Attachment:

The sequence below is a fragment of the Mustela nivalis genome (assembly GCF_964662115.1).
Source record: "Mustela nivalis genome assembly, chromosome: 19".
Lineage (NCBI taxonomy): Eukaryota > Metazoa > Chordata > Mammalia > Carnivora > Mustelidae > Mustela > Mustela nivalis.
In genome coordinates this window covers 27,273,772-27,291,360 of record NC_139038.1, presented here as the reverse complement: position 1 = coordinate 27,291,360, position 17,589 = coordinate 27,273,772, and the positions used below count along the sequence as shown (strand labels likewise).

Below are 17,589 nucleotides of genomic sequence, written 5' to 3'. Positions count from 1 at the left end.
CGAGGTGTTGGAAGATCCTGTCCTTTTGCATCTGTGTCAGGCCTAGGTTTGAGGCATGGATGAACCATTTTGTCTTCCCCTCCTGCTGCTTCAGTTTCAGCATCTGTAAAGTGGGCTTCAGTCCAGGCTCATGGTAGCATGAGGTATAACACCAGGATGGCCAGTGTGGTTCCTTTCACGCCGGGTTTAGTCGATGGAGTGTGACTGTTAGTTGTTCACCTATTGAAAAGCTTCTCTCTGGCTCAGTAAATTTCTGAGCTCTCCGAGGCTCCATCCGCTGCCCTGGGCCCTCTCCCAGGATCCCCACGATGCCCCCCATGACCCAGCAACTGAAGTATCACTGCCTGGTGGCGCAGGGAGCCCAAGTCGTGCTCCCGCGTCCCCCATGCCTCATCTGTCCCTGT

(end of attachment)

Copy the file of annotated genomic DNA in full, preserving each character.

The sequence below is a fragment of the Mustela nivalis genome (assembly GCF_964662115.1).
Source record: "Mustela nivalis genome assembly, chromosome: 19".
Lineage (NCBI taxonomy): Eukaryota > Metazoa > Chordata > Mammalia > Carnivora > Mustelidae > Mustela > Mustela nivalis.
In genome coordinates this window covers 27,273,772-27,291,360 of record NC_139038.1, presented here as the reverse complement: position 1 = coordinate 27,291,360, position 17,589 = coordinate 27,273,772, and the positions used below count along the sequence as shown (strand labels likewise).

Below are 17,589 nucleotides of genomic sequence, written 5' to 3'. Positions count from 1 at the left end.
CGAGGTGTTGGAAGATCCTGTCCTTTTGCATCTGTGTCAGGCCTAGGTTTGAGGCATGGATGAACCATTTTGTCTTCCCCTCCTGCTGCTTCAGTTTCAGCATCTGTAAAGTGGGCTTCAGTCCAGGCTCATGGTAGCATGAGGTATAACACCAGGATGGCCAGTGTGGTTCCTTTCACGCCGGGTTTAGTCGATGGAGTGTGACTGTTAGTTGTTCACCTATTGAAAAGCTTCTCTCTGGCTCAGTAAATTTCTGAGCTCTCCGAGGCTCCATCCGCTGCCCTGGGCCCTCTCCCAGGATCCCCACGATGCCCCCCATGACCCAGCAACTGAAGTATCACTGCCTGGTGGCGCAGGGAGCCCAAGTCGTGCTCCCGCGTCCCCCATGCCTCATCTGTCCCTGT